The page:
By Jean Wilcox Hibben, PhD.

If your ancestor was an auswanderer – one who left the area now called Germany – with a group of other like-minded individuals, he/she was an emigrant and might be found in any number of locations.

You are probably already familiar with the phenomenon of “push-pull” when it comes to emigration/immigration. North America was hardly the only option for those seeking a better life. For some, it was a “stop along the way,” giving them a chance to perhaps make some money or reunite with family before traveling on to Canada and Nova Scotia, South and Central America, the West Indies, Asia, and even Africa. All of which eventually had German settlements. Possibly, after coming to North America, some of your ancestors elected to return to one of the ports of call along the way on their initial trip. But, of course, large numbers of German immigrants populated the big cities in Pennsylvania, New York, Illinois, Wisconsin, etc. And full colonies of Germans began to populate the Southern states, such as the Carolinas and Georgia, and throughout the Appalachian territory.[1]

In 1822, a German encyclopedia explained German emigration as follows (giving us a perspective of how this phenomenon was viewed in the first quarter of the 19th Century):

It was not overpopulation alone which was the essential cause of emigration, but rather the hopelessness that conditions would ever improve, the fear that still more adversity was approaching, and the total lack of trust in the government to provide any relief.[2]

In the approximately 40 years between the 1840s and 1880s, four million Germans emigrated to America and between the 1880s and the 1920s, another four million Austro-Hungarians joined them. The former group was fleeing recession and political unrest while the latter group departed to remove themselves from poverty and oppression. [3] So between the 1840s and the first quarter of the 20th century, Germans, or those from that general area of the world, contributed the largest number of immigrants to the American economy, workforce, and military.

For researchers in North America, there is a tendency to focus on Germans who settled in specific communities in most of the earliest states as well as the ones who gravitated towards the west, many making up some of the first residents in the most western territories and states. But Germans emigrated to other locations as well and your family research may need to include some of these places to find correlating lines, the location of departure for your North American German immigrants, or even living cousins who can provide needed family information. Unfortunately, passenger departure lists have not survived as well as the lists of arriving passengers in the port of disembarkation. Hamburg has the most complete departure lists, but, many found less strict port departures, such as LeHavre, to be preferable when leaving German communities. Many traveled a great distance to avoid the “red tape” involved in emigration, leaving from locations as far away as the Netherlands (Rotterdam) and Denmark (Copenhagen).[4] If you are fortunate enough to have found your ancestor on a passenger list as an immigrant, that document should identify the port from which the ship sailed, giving you a possibility of finding your ancestor listed on a departure list, if it survived. Keep in mind that as more people departed their home country, the information on the lists, as well as the requirements for emigration, became more detailed and strict.[5]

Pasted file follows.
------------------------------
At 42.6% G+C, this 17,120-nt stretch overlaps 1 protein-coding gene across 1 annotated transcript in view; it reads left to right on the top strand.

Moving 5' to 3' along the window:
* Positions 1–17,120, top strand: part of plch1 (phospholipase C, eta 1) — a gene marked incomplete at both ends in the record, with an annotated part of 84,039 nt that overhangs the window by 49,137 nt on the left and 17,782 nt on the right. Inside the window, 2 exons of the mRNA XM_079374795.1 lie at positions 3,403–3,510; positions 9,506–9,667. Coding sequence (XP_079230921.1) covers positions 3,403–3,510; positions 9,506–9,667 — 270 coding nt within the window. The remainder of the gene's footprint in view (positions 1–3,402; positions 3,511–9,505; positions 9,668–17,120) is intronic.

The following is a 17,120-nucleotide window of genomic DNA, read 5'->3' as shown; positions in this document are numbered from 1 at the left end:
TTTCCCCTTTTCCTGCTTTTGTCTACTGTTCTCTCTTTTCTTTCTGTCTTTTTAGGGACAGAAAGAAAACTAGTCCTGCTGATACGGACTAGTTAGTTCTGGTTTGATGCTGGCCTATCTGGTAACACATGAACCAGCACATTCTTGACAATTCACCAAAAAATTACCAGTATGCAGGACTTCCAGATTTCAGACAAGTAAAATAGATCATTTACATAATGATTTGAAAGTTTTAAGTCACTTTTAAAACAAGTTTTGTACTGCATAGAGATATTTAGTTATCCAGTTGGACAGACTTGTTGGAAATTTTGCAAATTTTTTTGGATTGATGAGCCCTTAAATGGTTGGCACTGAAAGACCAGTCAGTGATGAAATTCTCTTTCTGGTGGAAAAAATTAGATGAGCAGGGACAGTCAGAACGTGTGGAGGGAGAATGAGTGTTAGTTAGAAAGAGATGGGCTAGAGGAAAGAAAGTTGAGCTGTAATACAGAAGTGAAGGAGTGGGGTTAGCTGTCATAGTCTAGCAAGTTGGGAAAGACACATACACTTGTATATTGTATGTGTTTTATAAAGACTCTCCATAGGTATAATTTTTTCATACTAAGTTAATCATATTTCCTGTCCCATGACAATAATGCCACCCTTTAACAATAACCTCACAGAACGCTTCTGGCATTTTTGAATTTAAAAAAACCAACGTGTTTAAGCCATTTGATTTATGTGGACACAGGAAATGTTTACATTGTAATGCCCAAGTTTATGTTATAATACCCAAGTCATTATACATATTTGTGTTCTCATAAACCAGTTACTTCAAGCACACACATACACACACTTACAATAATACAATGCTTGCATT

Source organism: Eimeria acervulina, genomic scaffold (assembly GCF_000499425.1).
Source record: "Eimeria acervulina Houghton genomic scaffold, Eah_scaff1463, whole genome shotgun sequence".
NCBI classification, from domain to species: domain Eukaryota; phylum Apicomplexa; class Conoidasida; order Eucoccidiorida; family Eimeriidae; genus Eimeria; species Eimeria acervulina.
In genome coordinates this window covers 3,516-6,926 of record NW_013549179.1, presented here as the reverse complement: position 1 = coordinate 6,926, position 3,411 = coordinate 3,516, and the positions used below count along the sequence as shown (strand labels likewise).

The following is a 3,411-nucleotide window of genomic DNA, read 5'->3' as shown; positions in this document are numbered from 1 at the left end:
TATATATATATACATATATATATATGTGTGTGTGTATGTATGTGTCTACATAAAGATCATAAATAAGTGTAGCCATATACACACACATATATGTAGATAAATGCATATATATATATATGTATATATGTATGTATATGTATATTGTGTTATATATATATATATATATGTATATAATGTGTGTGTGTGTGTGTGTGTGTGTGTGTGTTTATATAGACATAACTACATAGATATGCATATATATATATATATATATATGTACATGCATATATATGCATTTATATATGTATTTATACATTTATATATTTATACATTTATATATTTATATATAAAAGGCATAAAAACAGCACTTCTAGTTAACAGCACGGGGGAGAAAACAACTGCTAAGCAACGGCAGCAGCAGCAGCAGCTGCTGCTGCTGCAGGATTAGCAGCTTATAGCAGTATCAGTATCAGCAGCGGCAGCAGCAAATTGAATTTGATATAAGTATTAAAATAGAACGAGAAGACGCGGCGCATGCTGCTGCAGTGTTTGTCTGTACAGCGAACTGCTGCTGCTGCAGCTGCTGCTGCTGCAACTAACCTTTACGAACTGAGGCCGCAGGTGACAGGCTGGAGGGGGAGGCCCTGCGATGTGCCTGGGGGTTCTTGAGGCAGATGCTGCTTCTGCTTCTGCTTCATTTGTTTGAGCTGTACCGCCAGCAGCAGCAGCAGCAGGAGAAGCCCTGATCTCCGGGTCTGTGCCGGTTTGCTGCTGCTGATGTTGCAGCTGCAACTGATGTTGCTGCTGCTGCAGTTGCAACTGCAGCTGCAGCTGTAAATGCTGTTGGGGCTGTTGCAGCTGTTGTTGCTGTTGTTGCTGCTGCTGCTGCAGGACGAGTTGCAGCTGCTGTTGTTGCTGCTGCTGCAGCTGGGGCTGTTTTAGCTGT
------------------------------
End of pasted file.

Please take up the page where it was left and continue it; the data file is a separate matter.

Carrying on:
So when did the emigrants leave? Certain events caused the exodus to occur more heavily in some time periods than in others. To understand the timeline, it helps to understand those events:

  • From 1683 to 1820: destinations were North America, England, Scotland, Ireland, Southeastern Europe, and Russia. Following the Thirty Years’ War, Germans were affected by both religious persecution and economic stress making departure look like a better alternative.[6]
  • From 1820 to 1871: destinations varied and were caused by the continued economic issues as well as agricultural and occupational hardships. The government supported the exodus, especially by the poorer class, even though many left to evade military conscription.[7]
  • From 1871 to 1914: destinations varied. The German Empire had been formed and even more of the population evacuated, especially since the process of traveling to other countries had become less costly, even though the requirements to get permission to leave were more stringent (specifically in Hamburg).[8] Likely, communication from family and friends who had already made the journey enticed those who were feeling the financial stress “at home.”
  • From 1914 to 1945: in North America because of the passage of the Immigration Act of 1924 (limiting the influx of immigrants, including Europeans) into America, numbers were reduced.[9] While this did not have an immediate effect on immigration in other countries, it did change the destinations of many Germans. The desire was to escape the political situation and for those concerned about World War I many sought asylum in neutral or more politically favorable countries.[10]


**Excerpted from the course Germans Outside of Germany by Jean Wilcox Hibben, PhD.

[1] Marianne S. Wokeck, Trade in Strangers: The Beginnings of Mass Migration to North America, University Park, PA: The Pennsylvania State Univ. Press, 1999, pp. 221-230.

[2] Allgemeinen Deutschen Real-Encyclopädie, as quoted in Sigrid Kiedel, Bremerhaven: Die Stadt am Meer, Edition Temmen, 1999 and reprinted in “Mischmasch,” Der Blumenbaum 20:4, April-May-June, 2003, p. 186.

[3] Richard L. Hooverson, “Musings and Gleanings,” Heritage Quest, May/June 2001, quoted in “America’s Melting Pot,” Der Blumenbaum, 20:4, April-May-June, 2003, p. 158

[4] Ibid.

[5] Ibid.

[6] Ibid.

[7] Ibid.

[8] Ibid.

[9] “Immigration Act of 1924,” Wikipedia ( accessed 6 June 2017).

[10] “Germany Emigration and Immigration,” FamilySearch Family History Research Wiki ( accessed 6 June 2017).

%d bloggers like this: